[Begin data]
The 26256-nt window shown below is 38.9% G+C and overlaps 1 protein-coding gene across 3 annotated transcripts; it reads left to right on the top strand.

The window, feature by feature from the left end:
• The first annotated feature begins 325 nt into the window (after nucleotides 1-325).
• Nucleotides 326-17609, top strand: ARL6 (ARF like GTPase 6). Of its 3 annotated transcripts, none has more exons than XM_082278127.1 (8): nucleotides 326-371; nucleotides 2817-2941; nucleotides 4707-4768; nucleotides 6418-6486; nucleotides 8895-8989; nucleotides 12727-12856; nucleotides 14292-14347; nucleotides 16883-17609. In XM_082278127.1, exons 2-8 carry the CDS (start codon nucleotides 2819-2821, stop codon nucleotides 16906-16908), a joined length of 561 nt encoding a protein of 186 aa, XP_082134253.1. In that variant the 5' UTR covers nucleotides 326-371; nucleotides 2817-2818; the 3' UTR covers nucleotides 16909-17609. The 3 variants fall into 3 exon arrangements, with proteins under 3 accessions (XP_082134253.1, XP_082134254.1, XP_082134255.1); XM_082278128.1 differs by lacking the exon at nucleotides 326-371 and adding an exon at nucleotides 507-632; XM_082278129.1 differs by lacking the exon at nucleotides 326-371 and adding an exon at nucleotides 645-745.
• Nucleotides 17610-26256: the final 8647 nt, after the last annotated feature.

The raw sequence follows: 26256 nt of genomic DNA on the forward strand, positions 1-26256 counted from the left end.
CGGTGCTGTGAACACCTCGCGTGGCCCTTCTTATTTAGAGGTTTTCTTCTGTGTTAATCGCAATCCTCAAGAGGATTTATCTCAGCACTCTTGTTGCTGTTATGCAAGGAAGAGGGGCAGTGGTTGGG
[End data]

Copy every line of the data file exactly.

The 26256-nt window shown below is 38.9% G+C and overlaps 1 protein-coding gene across 3 annotated transcripts; it reads left to right on the top strand.

The window, feature by feature from the left end:
• The first annotated feature begins 325 nt into the window (after nucleotides 1-325).
• Nucleotides 326-17609, top strand: ARL6 (ARF like GTPase 6). Of its 3 annotated transcripts, none has more exons than XM_082278127.1 (8): nucleotides 326-371; nucleotides 2817-2941; nucleotides 4707-4768; nucleotides 6418-6486; nucleotides 8895-8989; nucleotides 12727-12856; nucleotides 14292-14347; nucleotides 16883-17609. In XM_082278127.1, exons 2-8 carry the CDS (start codon nucleotides 2819-2821, stop codon nucleotides 16906-16908), a joined length of 561 nt encoding a protein of 186 aa, XP_082134253.1. In that variant the 5' UTR covers nucleotides 326-371; nucleotides 2817-2818; the 3' UTR covers nucleotides 16909-17609. The 3 variants fall into 3 exon arrangements, with proteins under 3 accessions (XP_082134253.1, XP_082134254.1, XP_082134255.1); XM_082278128.1 differs by lacking the exon at nucleotides 326-371 and adding an exon at nucleotides 507-632; XM_082278129.1 differs by lacking the exon at nucleotides 326-371 and adding an exon at nucleotides 645-745.
• Nucleotides 17610-26256: the final 8647 nt, after the last annotated feature.

The raw sequence follows: 26256 nt of genomic DNA on the forward strand, positions 1-26256 counted from the left end.
CGGTGCTGTGAACACCTCGCGTGGCCCTTCTTATTTAGAGGTTTTCTTCTGTGTTAATCGCAATCCTCAAGAGGATTTATCTCAGCACTCTTGTTGCTGTTATGCAAGGAAGAGGGGCAGTGGTTGGG